Author’s inside look at TV candlepin bowling is a must-read for fans
Chelsea was once home to two candlepin bowling establishments, Broadway Lanes owned by George Michelson, and Chelsea Square Alleys, owned by Chet Pawlak.
In addition to each man being beloved in the Chelsea bowling community, Mr. Michelson and Mr. Pawlak shared another distinction: George and Charlotte Michelson and Chet and Carole Pawlak each had two children who bowled on television. Bonnie and Robert Michelson and Kathy [Finklestein] and Christine Pawlak earned their places among the ranks of the world’s best bowlers by appearing on Channel 5 bowling shows.
Mike Morin, a New Hampshire radio celebrity and a long-time candlepin bowler himself, has written a book that will surely warm the hearts of the Michelson and Pawlak families and candlepin bowlers everywhere.
And yes, Hall of Fame bowler Richie “Hawk” Halas and the great Max Valentin, who launched their pro careers at Broadway Lanes (atop Slaton’s Furniture Store) would also take pride in reading Morin’s work.
Morin has authored, “Lunch With Tommy and Stasia: TV’s Golden Age of Candlepin Bowling,” a look at all the candlepin bowling TV shows that once graced the airwaves.
And in another Chelsea connection to the book, Charlie Sherman, a former Shawmut Street resident and highly acclaimed New Hampshire TV personality, wrote the foreword for Morin’s book.
Anyone who ever watched Don Gillis’s “Candlepin Bowling” will appreciate Morin’s behind-the-scenes stories, interviews and warm memories of the game’s greatest bowlers, including Tommy Olszta, who now resides in Florida, and the late Stasia Czernicki, whose names appear in the book’s title.
The book was two years in the making. Writing about candlepin bowling was a natural fit for the 68-year-old Morin.
“I felt I had some inside knowledge because I did some work for the ICBA, appeared on the TV show (Candlepin Stars and Strikes on Channel 50) for nine years, and on radio (his broadcasting career spanned 48 years) – I felt I had the right combination of interest and skill to do the book,” said Morin.
The author grew up in Detroit and was a ten-pin bowler for 30 years. When Morin moved to New England in 1984, he began bowling candlepins and still competes regularly at Park Place Lanes in Windham, N.H.
“The book was something I had been thinking about for ten years, but I finally had the opportunity to write it when I retired from my radio career,” he said. “I was honored to do it.”
Morin said the first bowling show was televised on Channel 5 in 1958 and continued until January, 1996. “The initial host was Jim Britt and about three years in, Don Gillis took it over and rode it all the way to the end,” noted Morin.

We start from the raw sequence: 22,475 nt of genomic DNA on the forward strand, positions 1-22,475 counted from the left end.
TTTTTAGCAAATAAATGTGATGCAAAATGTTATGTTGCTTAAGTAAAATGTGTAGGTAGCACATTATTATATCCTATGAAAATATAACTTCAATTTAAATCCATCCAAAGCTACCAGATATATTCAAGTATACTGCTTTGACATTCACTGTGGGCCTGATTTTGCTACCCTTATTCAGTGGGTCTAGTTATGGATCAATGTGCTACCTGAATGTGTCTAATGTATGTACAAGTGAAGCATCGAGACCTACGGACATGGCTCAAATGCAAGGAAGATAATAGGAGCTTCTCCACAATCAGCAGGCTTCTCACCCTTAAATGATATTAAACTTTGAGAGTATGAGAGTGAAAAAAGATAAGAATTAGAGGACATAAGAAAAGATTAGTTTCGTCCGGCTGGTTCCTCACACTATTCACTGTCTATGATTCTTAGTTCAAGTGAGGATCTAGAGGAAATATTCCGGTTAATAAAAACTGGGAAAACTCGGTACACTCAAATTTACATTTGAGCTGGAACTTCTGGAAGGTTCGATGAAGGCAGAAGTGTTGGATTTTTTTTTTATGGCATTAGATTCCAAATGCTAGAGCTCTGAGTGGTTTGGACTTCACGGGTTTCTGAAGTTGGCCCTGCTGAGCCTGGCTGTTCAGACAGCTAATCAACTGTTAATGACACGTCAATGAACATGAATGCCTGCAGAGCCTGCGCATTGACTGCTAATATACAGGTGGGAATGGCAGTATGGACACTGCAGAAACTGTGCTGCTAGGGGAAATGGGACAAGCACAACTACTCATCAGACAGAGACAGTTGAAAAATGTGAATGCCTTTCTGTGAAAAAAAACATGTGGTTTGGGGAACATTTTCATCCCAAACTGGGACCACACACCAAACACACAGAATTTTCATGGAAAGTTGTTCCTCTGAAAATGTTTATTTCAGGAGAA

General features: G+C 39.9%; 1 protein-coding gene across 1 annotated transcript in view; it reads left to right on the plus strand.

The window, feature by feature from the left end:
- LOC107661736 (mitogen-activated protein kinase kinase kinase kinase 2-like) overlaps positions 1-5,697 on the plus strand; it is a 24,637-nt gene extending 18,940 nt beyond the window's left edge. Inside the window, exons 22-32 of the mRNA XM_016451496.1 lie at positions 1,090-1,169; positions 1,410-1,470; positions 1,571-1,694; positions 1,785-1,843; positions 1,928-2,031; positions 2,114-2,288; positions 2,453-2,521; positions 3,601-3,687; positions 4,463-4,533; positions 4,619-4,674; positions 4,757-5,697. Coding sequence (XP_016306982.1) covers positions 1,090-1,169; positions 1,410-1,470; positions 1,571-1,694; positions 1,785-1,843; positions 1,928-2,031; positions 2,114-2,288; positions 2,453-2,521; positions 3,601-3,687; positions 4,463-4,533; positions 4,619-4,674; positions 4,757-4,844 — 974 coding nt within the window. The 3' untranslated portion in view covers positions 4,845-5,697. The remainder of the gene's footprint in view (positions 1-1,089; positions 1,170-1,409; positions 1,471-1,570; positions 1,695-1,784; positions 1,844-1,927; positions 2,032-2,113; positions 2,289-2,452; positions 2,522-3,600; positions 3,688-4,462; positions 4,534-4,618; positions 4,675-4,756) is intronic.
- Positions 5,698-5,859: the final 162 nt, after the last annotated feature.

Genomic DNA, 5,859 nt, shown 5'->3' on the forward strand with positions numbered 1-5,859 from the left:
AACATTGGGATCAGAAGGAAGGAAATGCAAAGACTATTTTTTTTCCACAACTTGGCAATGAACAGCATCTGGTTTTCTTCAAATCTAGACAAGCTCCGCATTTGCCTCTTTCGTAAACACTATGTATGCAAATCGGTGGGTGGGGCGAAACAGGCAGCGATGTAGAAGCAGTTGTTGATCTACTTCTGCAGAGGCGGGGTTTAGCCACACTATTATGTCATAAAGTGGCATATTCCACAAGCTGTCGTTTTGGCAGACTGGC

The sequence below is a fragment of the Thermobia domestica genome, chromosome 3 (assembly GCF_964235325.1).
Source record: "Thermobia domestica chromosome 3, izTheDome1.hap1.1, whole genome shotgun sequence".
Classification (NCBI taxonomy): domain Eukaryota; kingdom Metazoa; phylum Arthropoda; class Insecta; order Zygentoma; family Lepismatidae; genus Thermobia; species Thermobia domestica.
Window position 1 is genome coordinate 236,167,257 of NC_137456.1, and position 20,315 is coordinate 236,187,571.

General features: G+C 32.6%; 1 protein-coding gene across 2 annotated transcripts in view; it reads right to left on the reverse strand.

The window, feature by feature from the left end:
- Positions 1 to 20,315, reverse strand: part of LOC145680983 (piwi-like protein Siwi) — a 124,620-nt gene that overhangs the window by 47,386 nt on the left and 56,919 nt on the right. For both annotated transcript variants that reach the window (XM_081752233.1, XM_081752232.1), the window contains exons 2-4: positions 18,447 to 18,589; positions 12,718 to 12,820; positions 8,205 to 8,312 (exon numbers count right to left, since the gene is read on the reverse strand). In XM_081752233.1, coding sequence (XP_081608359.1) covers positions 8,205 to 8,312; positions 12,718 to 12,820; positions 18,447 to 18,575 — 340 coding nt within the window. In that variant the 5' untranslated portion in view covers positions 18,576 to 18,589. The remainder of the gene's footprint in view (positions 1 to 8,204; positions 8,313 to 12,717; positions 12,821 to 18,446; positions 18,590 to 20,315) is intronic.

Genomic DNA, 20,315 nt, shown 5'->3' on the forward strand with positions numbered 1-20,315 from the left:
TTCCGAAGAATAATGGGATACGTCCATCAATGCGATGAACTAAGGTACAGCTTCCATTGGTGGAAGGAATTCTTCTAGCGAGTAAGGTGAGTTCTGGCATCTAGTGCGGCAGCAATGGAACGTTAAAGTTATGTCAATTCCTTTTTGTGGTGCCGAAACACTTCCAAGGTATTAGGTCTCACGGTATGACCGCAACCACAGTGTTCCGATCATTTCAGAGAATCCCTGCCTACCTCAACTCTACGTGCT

A former champion on the Amateur Candlepin Tour (ACT), Morin places his focus on the Channel 5 (WCVB-TV) show in the book.
“That’s where the biggest stars and the biggest names came from, and it was on for the longest number of years – and had the most viewers, over 200,000 people every week,” said Morin. “Very often the Channel 5 show had ratings higher than any other sports show on any given weekend.”
Bowling fans will be delighted by Morin’s interviews with more than 75 bowling stars including Dan Murphy, Charlie Jutras, Jim Putney, Hawk Halas, Chucky Vozella and of course, Tommy Olszta, whom Morin considers the best of all time.
“Tommy did it when he had to – he had more appearances on the Channel 5 show than anyone else,” said Morin. “He was a gentleman, a fierce competitor.”
Other “phenomenal bowlers,” according to Morin include Chris Sargent and his father, Mike Sargent, Charlie Jutras, and Jeff Atkins.
Three of bowling’s currents superstars, Jonathan Boudreau, Jeff Surette, and Dave Barber, are also featured in the book.
“Jonathan is phenomenal,” said Morin. “I feel badly because he was born too late to take advantage of all the television opportunities that the other guys had.”
The book is generating positive responses in the bowling community and beyond. Bowling center owners and the bowlers themselves are thankful and grateful to Morin because there has not been a book written about candlepin bowling since 1980.
“This book covers all the people who were on TV,” said Morin. “And I got a lot of the behind-the-scenes stories that people never heard before.”
Morin also did some research and met with the children of Arthur Terlemezian, the gentleman who sat in the front row during Channel 5 shows and wore his traditional glasses and cardigan sweaters.
Morin has done several book signings at bookstores, libraries, and bowling centers. “I get the best results, no surprise, when I go to bowling centers,” he related.
As for the book’s unique title, Morin explained, “Because candlepin bowling was such a tradition on Saturdays at noon, people would sit down with their lunch trays or tray tables in front of the TV, and they would have lunch with their favorite bowling stars, who I felt were Tommy and Stasia. So that’s why I called it “Lunch With Tommy and Stasia, because that’s what people did every Saturday for 38 years.”
(Mike Morin’s book is available for purchase on Amazon.com and at independent bookstores in New Hampshire or by sending an email to [email protected].)